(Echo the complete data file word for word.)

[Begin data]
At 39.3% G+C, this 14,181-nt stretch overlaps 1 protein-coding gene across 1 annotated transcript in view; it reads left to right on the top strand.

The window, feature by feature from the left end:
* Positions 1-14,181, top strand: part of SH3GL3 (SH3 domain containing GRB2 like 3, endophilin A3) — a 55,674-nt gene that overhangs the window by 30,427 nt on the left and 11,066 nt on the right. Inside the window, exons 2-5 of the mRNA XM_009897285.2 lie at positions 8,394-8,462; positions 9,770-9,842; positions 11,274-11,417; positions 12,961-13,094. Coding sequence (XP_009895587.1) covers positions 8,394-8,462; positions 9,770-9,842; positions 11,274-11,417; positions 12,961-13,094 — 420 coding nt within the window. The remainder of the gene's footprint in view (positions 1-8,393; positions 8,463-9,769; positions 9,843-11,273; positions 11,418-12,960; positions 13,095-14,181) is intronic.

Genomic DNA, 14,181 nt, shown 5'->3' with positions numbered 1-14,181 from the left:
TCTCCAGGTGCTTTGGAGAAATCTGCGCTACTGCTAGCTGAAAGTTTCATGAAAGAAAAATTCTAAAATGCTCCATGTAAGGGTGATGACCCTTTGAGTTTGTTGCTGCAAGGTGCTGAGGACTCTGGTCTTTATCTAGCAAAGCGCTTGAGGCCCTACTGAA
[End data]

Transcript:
At 39.3% G+C, this 14,181-nt stretch overlaps 1 protein-coding gene across 1 annotated transcript in view; it reads left to right on the top strand.

The window, feature by feature from the left end:
* Positions 1-14,181, top strand: part of SH3GL3 (SH3 domain containing GRB2 like 3, endophilin A3) — a 55,674-nt gene that overhangs the window by 30,427 nt on the left and 11,066 nt on the right. Inside the window, exons 2-5 of the mRNA XM_009897285.2 lie at positions 8,394-8,462; positions 9,770-9,842; positions 11,274-11,417; positions 12,961-13,094. Coding sequence (XP_009895587.1) covers positions 8,394-8,462; positions 9,770-9,842; positions 11,274-11,417; positions 12,961-13,094 — 420 coding nt within the window. The remainder of the gene's footprint in view (positions 1-8,393; positions 8,463-9,769; positions 9,843-11,273; positions 11,418-12,960; positions 13,095-14,181) is intronic.

Genomic DNA, 14,181 nt, shown 5'->3' with positions numbered 1-14,181 from the left:
TCTCCAGGTGCTTTGGAGAAATCTGCGCTACTGCTAGCTGAAAGTTTCATGAAAGAAAAATTCTAAAATGCTCCATGTAAGGGTGATGACCCTTTGAGTTTGTTGCTGCAAGGTGCTGAGGACTCTGGTCTTTATCTAGCAAAGCGCTTGAGGCCCTACTGAA